Chicago approves reparations for victims of police torture
Chicago is now the first city in the U.S. to enact an ordinance ordering reparations for victims of police torture. Theresa Campagna has the story.
The emotion was palpable inside of City Hall shortly before Mayor Rahm Emanuel announced the approval of a measure to set up a fund to pay reparations to recognized victims of police abuses.
Alderman Joe Moreno read off a list of names of people who have come forward with stories of torture as one of the victim’s lawyers present wept audibly. After Moreno finished addressing City Council, the audience burst into applause.
The torture complaints date back to a period from the early 1970s through the early 1990s, when former Chicago police commander Jon Burge led a unit later found to have used illegal methods to extract confessions from arrestees. Tactics used by Burge included the application of electric shocks to the genitals and suffocation. The vast majority of his victims were African-American men.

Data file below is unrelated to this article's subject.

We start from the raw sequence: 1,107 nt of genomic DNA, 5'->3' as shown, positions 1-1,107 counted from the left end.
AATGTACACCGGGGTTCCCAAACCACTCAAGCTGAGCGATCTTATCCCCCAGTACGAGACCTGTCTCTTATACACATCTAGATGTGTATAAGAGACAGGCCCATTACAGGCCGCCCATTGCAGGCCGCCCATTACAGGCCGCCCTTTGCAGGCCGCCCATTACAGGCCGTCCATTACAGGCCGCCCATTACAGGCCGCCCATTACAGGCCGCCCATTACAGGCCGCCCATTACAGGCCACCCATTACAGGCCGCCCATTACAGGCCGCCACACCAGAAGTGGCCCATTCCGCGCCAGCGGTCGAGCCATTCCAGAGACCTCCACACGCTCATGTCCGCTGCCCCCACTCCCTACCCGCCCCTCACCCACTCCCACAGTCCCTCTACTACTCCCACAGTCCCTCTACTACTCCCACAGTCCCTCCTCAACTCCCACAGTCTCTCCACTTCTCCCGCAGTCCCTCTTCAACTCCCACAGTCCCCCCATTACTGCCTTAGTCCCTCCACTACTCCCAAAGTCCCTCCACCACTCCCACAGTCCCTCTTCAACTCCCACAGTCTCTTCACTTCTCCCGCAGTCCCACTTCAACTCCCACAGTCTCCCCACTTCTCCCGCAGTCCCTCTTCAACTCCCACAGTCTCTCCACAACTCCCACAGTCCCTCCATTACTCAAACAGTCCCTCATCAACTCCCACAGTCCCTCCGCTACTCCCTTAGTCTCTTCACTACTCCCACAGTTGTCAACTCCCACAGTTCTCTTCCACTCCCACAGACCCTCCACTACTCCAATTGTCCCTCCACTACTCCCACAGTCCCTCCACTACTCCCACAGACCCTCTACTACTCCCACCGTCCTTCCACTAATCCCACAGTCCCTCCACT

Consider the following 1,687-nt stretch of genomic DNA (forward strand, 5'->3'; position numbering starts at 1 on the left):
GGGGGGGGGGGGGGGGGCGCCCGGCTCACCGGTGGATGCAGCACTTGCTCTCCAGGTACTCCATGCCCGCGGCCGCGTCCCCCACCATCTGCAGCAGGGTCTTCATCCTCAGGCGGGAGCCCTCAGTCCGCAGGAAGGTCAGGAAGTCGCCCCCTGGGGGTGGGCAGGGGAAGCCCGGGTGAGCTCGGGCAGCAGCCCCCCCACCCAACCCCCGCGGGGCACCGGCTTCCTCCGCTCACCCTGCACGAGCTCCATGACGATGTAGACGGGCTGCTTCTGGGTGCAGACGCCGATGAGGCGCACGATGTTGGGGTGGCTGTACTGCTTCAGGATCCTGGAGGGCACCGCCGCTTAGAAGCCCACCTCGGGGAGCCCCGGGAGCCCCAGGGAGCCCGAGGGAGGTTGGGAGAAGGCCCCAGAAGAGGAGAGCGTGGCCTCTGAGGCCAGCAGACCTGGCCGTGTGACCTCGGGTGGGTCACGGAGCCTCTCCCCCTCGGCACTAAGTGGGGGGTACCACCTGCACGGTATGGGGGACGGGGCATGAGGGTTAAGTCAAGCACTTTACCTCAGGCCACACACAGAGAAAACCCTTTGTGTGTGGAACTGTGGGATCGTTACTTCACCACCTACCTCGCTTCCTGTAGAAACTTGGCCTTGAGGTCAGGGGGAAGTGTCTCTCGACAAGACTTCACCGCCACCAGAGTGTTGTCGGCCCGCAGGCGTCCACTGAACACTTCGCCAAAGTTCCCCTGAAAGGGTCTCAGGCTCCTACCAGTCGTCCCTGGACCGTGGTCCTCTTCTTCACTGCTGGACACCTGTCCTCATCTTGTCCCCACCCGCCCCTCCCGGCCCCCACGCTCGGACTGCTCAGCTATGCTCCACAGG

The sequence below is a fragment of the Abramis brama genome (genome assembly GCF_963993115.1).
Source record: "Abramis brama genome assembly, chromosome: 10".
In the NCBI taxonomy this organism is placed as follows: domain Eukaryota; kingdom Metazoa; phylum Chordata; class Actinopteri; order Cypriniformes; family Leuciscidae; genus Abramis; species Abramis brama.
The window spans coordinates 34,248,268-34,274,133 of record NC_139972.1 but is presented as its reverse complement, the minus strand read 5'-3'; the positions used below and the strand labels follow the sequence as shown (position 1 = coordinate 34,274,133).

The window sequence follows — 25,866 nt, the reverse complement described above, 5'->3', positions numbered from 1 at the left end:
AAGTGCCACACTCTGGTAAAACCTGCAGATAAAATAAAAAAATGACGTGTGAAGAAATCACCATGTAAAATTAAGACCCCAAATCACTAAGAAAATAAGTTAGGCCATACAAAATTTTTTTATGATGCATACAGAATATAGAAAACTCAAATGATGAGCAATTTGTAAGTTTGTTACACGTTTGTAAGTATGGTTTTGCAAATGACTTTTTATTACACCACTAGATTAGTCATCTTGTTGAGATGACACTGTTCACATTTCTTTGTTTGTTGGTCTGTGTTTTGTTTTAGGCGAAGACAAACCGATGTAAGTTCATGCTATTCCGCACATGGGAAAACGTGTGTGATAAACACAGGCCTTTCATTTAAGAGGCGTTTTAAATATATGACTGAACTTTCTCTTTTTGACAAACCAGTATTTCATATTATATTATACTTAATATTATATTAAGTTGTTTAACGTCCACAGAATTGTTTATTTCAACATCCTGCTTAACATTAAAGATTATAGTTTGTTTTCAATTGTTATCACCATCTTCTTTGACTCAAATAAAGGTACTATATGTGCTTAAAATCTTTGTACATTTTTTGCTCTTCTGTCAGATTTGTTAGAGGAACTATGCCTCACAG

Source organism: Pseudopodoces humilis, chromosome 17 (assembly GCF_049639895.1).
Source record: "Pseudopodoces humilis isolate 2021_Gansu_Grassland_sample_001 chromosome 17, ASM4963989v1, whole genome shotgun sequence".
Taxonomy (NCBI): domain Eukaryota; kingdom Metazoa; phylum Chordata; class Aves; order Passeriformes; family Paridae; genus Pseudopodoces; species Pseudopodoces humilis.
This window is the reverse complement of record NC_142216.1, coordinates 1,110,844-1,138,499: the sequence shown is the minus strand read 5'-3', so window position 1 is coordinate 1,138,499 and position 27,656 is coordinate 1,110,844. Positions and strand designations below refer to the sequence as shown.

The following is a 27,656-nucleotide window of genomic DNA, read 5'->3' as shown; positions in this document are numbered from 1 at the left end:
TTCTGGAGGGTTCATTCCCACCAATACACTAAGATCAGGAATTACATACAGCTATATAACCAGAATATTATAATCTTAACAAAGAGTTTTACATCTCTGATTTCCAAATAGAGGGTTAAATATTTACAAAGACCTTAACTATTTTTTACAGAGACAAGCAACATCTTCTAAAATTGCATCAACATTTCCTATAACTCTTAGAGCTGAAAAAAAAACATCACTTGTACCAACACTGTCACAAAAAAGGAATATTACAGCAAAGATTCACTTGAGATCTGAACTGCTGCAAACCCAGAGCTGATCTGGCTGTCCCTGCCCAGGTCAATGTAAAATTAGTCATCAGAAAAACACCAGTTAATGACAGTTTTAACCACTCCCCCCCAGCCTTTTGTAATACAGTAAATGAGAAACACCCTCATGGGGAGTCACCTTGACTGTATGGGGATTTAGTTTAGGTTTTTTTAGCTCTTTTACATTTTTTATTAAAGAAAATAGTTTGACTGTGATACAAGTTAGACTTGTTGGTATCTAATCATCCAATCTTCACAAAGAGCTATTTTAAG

An investigation into Burge’s tenure at the Chicago Police Department led to multiple pardons of men sentenced to long jail terms based on false confessions made under torture.
The reparations ordinance includes a five-point-five million dollar fund for victims, a physical memorial to document the wrongdoing, and inclusion of the history in the official curriculum of local public schools.
When asked for next steps, one of the victims, Mark Clements, said the ordinance could do more.
“5.5 million dollars,” Clements said. “That is an insult to the victims still in prison. Until at least the reparation aspect of his apology comes out, it´s a war.”